As the nation watches in horrow the events in Bradford, David Cameron calls for laws on legalising prostitution to be 'looked at'.
'Legalising prostitution should be re-examined in the wake of the Bradford sex worker killings', David Cameron said yesterday. He said the issue of decriminalising prostitution-related offences should be "looked at again" and called for tougher action on kerb-crawling and drug abuse.
Speaking to the BBC Look North programme, Mr Cameron said: "I dare say it should be looked at again. I don't think we should jump to conclusions on this - there are all sorts of problems that decriminalisation would bring.
"The first step is learn the lessons of what has worked elsewhere: tough on kerbcrawling, deal with problems of drug abuse, help prostitutes out of this industry, make sure all agencies work together. That would be a good start."
Prof David Canter, a leading criminal psychologist, has claimed that around 60 to 90 prostitutes have been murdered in Britain over the last ten years.
The act of prostitution is not illegal in itself but a number of related activities are. But our odd laws are actually making things worse. Its legal for a sex worker to on the street, where they are most vlnerable. Its legal for them to work from a house if they are on there own, where they are also vulnerable. If sex workers want a friend in the house with them for saftety, then they are breaking the law.
Its too early to comment on the events in Bradford, in time the detals will come out. Cameron should restrain himself from knee jerk responses in order to get a headline.
The Womens Institute looked into this issue, 6,000 members of the WI in Hampshire have just come out with a statement in favour of brothels. Their idea is not to make things easier for men but to force councils to make life safer for those women who live by prostitution, and thereby to improve life on the streets of this country.
We should be asking the street workers what they think. They say sex workers are 10 times more likely to be attacked on the street than indoors, and it is much safer to work with someone else than to work alone. Yet the law expressly forbids this – two or more women working together are classified as a brothel.
Cari Mitchell, from the English Collective of Prostitutes, said: "During Labour there was a government-led moral crusade against prostitution which viewed all sex work as violence against women. Raids are on the increase and women are being forced further underground," she said.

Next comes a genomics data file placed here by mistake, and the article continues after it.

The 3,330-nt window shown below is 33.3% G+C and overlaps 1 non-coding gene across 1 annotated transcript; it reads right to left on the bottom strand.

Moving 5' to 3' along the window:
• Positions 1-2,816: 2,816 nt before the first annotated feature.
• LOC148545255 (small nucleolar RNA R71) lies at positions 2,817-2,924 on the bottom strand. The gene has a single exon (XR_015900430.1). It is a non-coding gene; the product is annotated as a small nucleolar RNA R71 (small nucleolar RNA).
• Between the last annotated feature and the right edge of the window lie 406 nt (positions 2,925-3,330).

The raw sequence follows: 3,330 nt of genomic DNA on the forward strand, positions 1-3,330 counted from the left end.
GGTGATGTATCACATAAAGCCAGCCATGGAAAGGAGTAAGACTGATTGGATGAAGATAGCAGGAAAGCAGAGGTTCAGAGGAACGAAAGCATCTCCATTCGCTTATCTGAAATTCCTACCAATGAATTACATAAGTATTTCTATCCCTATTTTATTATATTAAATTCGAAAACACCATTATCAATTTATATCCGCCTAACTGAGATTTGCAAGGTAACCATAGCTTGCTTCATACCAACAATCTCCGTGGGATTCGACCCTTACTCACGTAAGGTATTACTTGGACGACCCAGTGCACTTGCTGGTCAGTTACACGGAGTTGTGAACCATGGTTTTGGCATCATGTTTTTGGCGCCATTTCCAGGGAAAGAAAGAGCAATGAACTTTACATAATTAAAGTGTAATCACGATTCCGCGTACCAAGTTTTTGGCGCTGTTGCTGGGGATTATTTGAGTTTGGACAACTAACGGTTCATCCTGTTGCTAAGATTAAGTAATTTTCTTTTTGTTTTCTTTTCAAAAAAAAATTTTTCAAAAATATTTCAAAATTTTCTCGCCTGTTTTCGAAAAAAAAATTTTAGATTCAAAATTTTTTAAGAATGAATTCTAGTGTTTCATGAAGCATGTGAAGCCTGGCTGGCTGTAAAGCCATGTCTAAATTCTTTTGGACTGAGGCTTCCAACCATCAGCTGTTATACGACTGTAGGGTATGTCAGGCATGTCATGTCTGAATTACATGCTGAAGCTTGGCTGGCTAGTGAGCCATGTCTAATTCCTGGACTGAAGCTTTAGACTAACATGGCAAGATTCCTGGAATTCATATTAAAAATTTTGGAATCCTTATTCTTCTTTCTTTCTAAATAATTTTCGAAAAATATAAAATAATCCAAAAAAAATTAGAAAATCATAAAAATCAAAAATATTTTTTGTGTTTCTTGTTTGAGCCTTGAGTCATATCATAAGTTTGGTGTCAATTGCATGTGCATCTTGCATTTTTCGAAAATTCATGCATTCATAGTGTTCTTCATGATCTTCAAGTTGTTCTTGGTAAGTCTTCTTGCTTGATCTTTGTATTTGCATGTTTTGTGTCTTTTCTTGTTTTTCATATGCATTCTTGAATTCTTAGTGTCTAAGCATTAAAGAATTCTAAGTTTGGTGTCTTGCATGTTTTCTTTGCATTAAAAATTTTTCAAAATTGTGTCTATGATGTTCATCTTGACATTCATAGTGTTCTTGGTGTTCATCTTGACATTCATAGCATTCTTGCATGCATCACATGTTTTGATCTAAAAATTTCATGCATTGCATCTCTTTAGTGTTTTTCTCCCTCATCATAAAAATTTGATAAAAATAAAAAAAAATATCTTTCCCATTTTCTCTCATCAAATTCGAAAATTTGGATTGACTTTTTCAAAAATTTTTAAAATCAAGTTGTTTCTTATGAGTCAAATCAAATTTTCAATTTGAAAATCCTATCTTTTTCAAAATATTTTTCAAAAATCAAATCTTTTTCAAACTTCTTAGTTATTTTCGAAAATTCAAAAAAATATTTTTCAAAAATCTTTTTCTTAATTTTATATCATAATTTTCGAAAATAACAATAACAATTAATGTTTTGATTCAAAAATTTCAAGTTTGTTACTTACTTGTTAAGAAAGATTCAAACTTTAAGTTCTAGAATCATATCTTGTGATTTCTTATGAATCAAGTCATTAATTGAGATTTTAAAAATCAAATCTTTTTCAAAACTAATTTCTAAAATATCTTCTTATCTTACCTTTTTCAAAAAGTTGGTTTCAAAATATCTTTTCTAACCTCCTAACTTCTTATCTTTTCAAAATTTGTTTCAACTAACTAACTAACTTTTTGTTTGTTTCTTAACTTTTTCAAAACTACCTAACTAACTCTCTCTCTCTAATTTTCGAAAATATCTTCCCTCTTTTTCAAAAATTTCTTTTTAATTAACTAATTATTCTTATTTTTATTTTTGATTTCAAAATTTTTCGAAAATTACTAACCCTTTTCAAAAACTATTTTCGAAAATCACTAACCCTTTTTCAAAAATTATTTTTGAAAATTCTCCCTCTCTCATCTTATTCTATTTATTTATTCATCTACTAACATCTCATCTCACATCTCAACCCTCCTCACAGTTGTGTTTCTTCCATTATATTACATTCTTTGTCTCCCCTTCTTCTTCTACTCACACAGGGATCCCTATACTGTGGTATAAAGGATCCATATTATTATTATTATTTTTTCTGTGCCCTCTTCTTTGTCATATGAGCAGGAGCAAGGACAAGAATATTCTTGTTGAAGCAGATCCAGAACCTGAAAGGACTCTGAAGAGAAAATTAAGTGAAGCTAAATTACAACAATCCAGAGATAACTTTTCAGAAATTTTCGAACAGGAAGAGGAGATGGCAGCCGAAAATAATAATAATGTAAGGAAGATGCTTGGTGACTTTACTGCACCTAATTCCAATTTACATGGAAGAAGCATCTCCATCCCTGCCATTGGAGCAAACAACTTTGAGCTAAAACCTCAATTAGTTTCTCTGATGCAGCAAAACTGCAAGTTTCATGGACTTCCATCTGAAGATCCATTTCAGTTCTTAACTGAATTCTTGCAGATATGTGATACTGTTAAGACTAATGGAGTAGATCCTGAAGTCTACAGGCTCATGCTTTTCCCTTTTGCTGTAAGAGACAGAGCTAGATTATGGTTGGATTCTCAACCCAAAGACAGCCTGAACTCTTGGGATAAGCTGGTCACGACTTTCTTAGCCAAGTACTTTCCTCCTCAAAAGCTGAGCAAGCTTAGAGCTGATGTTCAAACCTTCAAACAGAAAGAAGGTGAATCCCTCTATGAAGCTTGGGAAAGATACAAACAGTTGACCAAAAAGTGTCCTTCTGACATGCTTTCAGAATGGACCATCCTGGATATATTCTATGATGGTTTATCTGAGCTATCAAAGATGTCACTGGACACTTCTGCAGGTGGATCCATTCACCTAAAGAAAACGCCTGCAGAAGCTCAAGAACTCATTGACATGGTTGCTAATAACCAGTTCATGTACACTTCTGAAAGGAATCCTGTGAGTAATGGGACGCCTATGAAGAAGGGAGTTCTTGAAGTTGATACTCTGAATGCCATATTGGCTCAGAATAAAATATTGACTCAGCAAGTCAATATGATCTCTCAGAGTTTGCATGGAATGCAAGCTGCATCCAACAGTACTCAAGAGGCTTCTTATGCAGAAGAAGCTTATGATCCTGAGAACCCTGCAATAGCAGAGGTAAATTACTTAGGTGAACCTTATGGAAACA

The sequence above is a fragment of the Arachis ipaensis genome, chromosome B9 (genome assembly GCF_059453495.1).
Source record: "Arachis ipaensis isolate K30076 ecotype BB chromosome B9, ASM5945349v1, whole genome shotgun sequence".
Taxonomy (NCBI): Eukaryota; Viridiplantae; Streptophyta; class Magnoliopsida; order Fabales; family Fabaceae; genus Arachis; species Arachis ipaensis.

Top of her complaints list is the Policing and Crime Act, which came into force in April this year and aims to make local police forces more accountable to their community. She said the act had increased police powers to arrest and detain sex workers who were deemed to be loitering or soliciting, and coerce them into "rehabilitation" programmes under the threat of imprisonment.
When the Bill was making its way through Parliament, Chris Huhne, then the Liberal Democrat home affairs spokesman and now a member of the coalition cabinet, said it would "drive sex workers underground, into less safety and greater isolation."
The English Collective of Prostitutes said increased raids had already led to the closure of brothels, forcing women on to the streets to sell sex, often alone and without support. "Everyone is very nervous," said Ms Mitchell. "Women are being driven out on to the streets by these raids."
There are also complaints that new "proceeds of crime" legislation, which enables police forces to seize and use portions of money gained from a criminal activity, has given officers a financial incentive to raid brothels, which in Britain are classified as any place where two or more women are selling sex.
Laura Lee, an escort who works out of her flat in Glasgow, said prostitutes were being discriminated against by the legal system. "The state has blood on its hands. If three female accountants were killed there would be an absolute uproar, the Government would do everything it could to make their work safer. But there will be nothing done about three prostitutes."
In 2002 the Green Party voted overwhelmingly in favour of a radical motion on decriminalising the sex industry to protect those working within it.
Powerful support for Green Party policy on sex work.
Green Party policies on equality
My blog on decriminalisation and how the street workers have been treated in the Oxford Road area of Reading.
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